Lots of lovely cruising along this final part of the journey before we joined the Trent.
We cruised straight through Loughborough, but came across some pretty villages
I had quite a lot of hard work to do
But we were rewarded with some lovely mooring
There’s some impressive houses, we wondered which country we were in at one point, this developement even had it’s own private marina
And some very impressive bridges. This is Mountsorrel mineral railway bridge. It’s a grade II listed building and as it helpfully tells us it was built in 1860
The nearer we got to the Trent, the more dire the warnings became about the potential for the river to flood. These wooden railings are the final emergency mooring facility before the Trent. And surveying the low lying ground around I hope that bungalow is built on stilts. I can’t imagine how terrifying it would be if we needed to use such a facility, but I know how grateful I’d be if I did.
Our final night on the Soar was at Sutton Bonnington tucked in the bend known as the Devil’s Elbow
Our final morning on the Soar saw us cruising past the coal fuelled Ratcliffe power station. It’s been churning out electricity for 50 years, but it’s days are numbered.
We saw these cooling towers last year when we looked south from the mouth of the Erewash canal.
I get the impression there’s a lot more still to do and see in Leicester, but Castle Gardens is a 2 day pontoon. We moved up to the 14 day Friar’s Mill pontoon, all of 5 minutes cruise and still within walking distance of the centre, but it is in the midst of redevelopment and noisy. We were excited to see electric hook up, but nothing seemed to be working.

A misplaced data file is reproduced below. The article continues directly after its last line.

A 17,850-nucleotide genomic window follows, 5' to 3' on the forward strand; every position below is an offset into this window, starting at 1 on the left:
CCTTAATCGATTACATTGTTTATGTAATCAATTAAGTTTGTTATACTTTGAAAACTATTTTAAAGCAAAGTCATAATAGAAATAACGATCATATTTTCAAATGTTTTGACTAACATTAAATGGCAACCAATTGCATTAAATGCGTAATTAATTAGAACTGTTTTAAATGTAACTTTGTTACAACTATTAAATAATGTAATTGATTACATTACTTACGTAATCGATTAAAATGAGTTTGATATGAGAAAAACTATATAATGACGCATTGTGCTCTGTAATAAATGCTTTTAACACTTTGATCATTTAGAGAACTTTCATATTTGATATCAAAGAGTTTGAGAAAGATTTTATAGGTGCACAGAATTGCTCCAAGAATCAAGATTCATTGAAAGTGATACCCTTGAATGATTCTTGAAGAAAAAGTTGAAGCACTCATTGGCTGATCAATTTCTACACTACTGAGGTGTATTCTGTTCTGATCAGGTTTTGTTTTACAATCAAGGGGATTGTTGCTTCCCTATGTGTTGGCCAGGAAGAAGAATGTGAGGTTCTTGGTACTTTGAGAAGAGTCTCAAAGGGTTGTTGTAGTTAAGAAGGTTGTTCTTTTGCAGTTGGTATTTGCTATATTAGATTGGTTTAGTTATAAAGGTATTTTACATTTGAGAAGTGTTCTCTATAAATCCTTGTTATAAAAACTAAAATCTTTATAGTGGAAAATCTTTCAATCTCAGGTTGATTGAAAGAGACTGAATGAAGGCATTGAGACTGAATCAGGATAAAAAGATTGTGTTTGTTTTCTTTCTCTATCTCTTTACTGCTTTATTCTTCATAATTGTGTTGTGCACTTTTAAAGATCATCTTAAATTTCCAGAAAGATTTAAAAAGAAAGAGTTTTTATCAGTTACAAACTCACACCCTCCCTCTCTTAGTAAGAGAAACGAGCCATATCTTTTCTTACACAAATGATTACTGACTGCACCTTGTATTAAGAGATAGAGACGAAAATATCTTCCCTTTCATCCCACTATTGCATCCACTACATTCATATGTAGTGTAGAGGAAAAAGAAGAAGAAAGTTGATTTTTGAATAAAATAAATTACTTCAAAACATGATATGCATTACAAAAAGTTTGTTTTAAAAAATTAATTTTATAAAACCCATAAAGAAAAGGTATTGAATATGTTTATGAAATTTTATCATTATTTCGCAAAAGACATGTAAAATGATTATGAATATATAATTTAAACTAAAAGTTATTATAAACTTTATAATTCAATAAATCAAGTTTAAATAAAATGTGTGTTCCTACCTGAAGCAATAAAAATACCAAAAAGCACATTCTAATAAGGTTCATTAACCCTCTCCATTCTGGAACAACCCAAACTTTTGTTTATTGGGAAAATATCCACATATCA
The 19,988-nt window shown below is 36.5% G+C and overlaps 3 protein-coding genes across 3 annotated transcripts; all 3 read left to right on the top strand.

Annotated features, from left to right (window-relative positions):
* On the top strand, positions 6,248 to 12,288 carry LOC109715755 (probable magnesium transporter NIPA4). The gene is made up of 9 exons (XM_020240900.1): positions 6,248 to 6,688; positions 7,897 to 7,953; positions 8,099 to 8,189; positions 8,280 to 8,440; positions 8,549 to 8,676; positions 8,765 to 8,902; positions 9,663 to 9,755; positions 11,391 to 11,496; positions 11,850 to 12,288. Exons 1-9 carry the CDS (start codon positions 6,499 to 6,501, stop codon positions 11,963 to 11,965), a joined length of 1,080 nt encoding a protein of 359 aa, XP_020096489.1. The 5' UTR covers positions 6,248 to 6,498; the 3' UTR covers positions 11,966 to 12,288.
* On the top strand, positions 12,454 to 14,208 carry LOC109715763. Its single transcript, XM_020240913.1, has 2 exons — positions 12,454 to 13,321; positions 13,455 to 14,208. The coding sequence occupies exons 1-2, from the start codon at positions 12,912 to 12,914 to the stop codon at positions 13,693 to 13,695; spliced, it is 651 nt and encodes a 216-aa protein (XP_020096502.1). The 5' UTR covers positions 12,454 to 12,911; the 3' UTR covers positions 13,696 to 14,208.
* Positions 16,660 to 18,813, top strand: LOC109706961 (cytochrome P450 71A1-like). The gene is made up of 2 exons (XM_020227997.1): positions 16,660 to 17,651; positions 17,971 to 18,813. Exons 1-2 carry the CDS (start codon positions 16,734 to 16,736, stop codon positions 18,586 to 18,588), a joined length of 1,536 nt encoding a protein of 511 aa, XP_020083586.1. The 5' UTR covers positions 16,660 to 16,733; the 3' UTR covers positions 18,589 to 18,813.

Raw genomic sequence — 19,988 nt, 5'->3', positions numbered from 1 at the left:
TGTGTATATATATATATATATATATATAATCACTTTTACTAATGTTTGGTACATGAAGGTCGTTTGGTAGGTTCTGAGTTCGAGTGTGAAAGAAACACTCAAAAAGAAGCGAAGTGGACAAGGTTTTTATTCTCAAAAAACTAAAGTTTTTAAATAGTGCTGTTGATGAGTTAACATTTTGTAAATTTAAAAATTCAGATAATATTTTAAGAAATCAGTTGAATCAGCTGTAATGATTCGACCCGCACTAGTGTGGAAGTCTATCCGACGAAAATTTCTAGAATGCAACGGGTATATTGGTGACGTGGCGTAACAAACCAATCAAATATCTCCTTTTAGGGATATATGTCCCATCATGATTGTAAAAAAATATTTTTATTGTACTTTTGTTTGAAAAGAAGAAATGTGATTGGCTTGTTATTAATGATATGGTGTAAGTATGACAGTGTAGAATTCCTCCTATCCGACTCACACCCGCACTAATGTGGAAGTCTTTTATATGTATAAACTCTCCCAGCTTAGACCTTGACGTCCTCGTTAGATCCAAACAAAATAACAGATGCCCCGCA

We didn’t stay long and continued past Frog Island, and if judging by the size of the frog on this mural probably safer not to.
Frog Island is actually a suburb of Leicester and houses some of the Victorian mills and factories and has some fascinating history.
Sadly the canal and river is still full of rubbish that accumulates on the bends and around locks.
But looking beyond, the countryside was lovely. It’s a flat landscape with many lakes that have been developed into nature reserves, Watermead Park. I don’t know if any of the lakes are manmade left over from mining or gravel extraction, but we could imagine navigation being impossible in flood season.
We moored up for the night at Birstall, a nice village with all the facilities a boater needs, pub, co-op, and takeaway.